Whether you’re learning about open notes and how notes can help you, getting ready to start reading notes, or are an experienced user of notes, here are some answers to questions people often ask:
After office or televisits, doctors, nurses and other health care providers write notes that summarize important information about you. These notes become a part of your medical record and may include:
- A summary of what you told the doctor or nurse, also called a “history.”
- The provider’s findings from a physical exam. Examples might include blood pressure and weight, how your lungs or heart sound, a description of a growth on your skin, or observations about your mood.
- Your provider’s thoughts about results of your lab tests, x-rays, scans, biopsies, or other studies.
- Summary thoughts about any medical conditions or symptoms, also called “assessment” or “impressions.”
- Recommendations made during the visit, often called the “treatment plan,” or “plan of care.” The notes might include tests, follow up appointments, referrals, exercises, or changes in your diet
How notes look depends on many things: who writes the note, the kind of visit, where you get care, etc. Sometimes the notes are short. Others include a complete description of the visit and may also include additional details about your health, such as past problems or test results. And due to various rules and regulations, some may include information that doesn’t seem very relevant.
- Research shows that most people remember less than half of what they discuss with their medical professionals during a visit. To make sure you don’t miss important information, open notes give you the opportunity to review the details of your visit at any time.
- Many studies now show that reading open notes can help people manage their health care in a way that makes them feel more confident, prepared, and in control.
- Open notes can clarify what you’re supposed to do between visits, help you understand your medications, and remind you to schedule follow up appointments and preventive tests, such as mammograms or eye exams.
- People who have their notes available report sharing their medical information more effectively with family members, other care partners, or health professionals beyond their regular health care team…but only if and when they wish.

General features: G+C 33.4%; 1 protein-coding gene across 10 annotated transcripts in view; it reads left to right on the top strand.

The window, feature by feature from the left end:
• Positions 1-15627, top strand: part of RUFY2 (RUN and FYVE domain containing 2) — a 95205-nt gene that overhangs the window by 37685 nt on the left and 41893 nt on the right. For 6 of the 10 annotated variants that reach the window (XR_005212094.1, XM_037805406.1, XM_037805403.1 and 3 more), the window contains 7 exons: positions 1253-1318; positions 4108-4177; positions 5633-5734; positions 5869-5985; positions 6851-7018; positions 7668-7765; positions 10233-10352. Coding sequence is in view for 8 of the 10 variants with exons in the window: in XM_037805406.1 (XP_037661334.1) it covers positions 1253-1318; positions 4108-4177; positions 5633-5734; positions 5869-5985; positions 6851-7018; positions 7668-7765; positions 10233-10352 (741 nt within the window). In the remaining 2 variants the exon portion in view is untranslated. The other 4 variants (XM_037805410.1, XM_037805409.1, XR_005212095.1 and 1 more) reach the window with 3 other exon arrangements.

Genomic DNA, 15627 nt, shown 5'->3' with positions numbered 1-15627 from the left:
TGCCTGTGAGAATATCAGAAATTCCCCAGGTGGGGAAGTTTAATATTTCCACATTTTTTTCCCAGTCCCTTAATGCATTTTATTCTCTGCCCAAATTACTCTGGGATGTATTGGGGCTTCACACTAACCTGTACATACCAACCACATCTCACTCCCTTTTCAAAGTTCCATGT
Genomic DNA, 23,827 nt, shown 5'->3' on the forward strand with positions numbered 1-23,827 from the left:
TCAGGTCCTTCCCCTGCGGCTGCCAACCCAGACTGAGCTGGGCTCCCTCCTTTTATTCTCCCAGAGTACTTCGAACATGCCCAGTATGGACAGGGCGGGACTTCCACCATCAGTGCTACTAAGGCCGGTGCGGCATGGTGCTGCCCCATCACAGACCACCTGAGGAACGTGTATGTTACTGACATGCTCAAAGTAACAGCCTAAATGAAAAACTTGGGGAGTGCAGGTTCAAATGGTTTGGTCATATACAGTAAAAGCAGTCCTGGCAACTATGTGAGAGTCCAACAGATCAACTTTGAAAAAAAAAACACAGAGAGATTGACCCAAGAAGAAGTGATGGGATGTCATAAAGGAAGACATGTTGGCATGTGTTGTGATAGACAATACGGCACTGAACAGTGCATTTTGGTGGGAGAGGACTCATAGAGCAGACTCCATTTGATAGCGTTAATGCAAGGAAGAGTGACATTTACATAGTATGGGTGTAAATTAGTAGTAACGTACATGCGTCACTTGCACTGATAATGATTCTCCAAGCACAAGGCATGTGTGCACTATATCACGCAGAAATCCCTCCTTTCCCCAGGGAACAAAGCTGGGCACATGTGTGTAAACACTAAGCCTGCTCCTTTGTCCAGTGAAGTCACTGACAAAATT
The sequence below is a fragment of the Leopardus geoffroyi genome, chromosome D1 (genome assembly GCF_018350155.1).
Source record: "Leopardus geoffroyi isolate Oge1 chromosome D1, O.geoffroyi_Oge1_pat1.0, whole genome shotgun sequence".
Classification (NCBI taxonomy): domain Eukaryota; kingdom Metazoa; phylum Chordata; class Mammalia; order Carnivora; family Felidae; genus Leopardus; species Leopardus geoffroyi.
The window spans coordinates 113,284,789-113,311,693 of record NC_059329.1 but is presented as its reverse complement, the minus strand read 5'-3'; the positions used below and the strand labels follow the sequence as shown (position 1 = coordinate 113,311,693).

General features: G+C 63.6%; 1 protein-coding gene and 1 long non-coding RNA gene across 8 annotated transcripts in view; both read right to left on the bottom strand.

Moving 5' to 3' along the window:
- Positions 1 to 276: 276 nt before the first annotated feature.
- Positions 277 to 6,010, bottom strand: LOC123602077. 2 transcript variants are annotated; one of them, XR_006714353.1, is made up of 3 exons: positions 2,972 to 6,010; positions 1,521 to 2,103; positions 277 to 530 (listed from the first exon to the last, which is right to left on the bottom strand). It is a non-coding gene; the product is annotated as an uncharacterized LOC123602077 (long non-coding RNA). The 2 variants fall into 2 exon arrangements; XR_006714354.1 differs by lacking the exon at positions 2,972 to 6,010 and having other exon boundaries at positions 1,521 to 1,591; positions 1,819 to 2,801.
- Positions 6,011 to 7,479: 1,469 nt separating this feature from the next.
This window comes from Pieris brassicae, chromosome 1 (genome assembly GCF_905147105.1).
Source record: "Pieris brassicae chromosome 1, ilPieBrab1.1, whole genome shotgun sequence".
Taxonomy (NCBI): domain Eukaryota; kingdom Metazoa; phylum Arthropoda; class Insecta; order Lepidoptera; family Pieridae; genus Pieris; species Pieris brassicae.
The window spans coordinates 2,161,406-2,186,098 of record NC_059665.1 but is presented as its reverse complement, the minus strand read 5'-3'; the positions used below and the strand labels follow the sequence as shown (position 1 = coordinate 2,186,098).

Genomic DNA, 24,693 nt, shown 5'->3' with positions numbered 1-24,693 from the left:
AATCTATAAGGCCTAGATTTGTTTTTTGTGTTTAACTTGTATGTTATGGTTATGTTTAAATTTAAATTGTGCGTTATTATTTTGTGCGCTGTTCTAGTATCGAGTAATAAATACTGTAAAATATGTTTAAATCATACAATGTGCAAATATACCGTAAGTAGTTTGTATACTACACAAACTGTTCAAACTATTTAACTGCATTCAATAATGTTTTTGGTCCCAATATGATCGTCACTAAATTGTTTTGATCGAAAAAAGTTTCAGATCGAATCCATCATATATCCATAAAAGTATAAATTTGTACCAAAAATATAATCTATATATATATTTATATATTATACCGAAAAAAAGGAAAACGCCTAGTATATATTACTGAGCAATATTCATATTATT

- Many people are involved in medical issues with their parents, children or others. Do you rely on assistance for your own care? Sharing notes makes partnering easier.
- Information is power. Finding medical information easily helps people ask better questions and make more confident decisions. Research shows that seeing what doctors, nurses, or other clinicians write often builds trust between people and their health care team.
- More than 9 of 10 people report understanding their notes, even though at times they may need to turn to the Internet or ask someone for help.
- Studies show also that people can identify mistakes and help make sure their records are accurate.
- Read your notes after a visit. Very often the notes will contain things you forgot. They may remind you about important plans, ranging from medications to tests, or simply what you and your provider agreed on for next steps.
- If there are terms you don’t understand, you might try to look them up, or ask your provider for reliable websites or other resources that will help you learn more. A good resource to start with is the list of Common Abbreviations on MedlinePlus.
- Review your note to make sure the information is accurate and up to date. Let your healthcare team know if there’s a problem you feel is important.
- If your notes have medications listed, check to make sure what you are taking matches: your name, how much you take, and how often.
- Read your notes again between visits, especially if you need to remind yourself about the treatment plan, upcoming procedures, tests, or appointments.
- Use your note to make a “to do” list for yourself. You may want to bring it to your next visit.
- You might share your note with family, care partners, or others involved in your care. It’s important to have your entire care team on the same page, and sharing can help with both health and illness.
- Before your next visit, read your note to remind yourself about your last conversation with your doctor or nurse. Think about two things: a) What has happened since you last saw your doctor, and b) What are your two or three most important goals or questions for the visit?